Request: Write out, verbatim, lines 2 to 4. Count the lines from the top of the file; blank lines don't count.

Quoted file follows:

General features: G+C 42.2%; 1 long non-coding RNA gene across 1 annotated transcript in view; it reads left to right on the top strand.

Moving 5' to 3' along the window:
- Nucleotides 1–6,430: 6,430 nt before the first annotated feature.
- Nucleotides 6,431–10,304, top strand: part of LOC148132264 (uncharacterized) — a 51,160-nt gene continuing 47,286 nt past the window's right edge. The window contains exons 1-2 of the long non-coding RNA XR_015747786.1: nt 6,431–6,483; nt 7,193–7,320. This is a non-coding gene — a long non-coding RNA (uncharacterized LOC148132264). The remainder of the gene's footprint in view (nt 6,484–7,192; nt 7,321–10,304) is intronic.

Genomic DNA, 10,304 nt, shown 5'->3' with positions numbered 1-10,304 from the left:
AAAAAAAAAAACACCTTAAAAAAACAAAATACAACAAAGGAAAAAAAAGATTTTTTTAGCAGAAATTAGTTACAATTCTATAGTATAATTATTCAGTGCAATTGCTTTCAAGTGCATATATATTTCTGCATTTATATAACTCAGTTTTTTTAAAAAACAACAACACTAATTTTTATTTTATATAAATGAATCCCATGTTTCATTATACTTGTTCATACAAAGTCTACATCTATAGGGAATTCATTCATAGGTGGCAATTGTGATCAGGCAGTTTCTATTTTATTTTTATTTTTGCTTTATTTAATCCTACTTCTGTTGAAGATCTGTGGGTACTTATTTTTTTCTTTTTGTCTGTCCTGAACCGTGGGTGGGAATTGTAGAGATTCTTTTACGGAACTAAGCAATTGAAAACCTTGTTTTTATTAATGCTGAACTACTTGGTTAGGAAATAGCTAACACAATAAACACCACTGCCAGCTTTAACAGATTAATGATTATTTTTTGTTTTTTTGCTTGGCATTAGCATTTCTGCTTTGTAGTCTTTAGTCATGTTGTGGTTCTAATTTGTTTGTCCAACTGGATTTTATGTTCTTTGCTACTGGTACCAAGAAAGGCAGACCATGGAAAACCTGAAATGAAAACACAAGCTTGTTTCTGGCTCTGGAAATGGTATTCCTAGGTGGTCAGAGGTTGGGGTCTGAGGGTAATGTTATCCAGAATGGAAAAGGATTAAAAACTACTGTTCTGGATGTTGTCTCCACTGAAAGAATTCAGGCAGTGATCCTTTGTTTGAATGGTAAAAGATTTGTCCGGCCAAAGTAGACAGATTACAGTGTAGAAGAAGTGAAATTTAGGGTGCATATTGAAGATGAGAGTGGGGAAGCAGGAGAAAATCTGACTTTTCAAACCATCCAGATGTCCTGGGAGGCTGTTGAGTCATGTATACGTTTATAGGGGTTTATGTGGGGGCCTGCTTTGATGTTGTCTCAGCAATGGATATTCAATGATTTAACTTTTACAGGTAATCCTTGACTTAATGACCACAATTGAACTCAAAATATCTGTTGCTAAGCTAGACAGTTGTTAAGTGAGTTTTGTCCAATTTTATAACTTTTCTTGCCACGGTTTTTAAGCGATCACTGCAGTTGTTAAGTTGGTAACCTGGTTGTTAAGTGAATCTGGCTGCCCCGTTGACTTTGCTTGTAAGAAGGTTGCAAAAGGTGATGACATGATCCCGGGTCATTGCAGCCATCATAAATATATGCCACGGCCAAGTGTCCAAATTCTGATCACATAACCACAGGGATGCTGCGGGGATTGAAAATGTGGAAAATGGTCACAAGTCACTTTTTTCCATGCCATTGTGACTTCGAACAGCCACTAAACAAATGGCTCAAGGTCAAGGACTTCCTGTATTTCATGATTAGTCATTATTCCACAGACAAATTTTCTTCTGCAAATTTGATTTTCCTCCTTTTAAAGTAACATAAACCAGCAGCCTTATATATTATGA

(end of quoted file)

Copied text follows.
Moving 5' to 3' along the window:
- Nucleotides 1–6,430: 6,430 nt before the first annotated feature.
- Nucleotides 6,431–10,304, top strand: part of LOC148132264 (uncharacterized) — a 51,160-nt gene continuing 47,286 nt past the window's right edge. The window contains exons 1-2 of the long non-coding RNA XR_015747786.1: nt 6,431–6,483; nt 7,193–7,320. This is a non-coding gene — a long non-coding RNA (uncharacterized LOC148132264). The remainder of the gene's footprint in view (nt 6,484–7,192; nt 7,321–10,304) is intronic.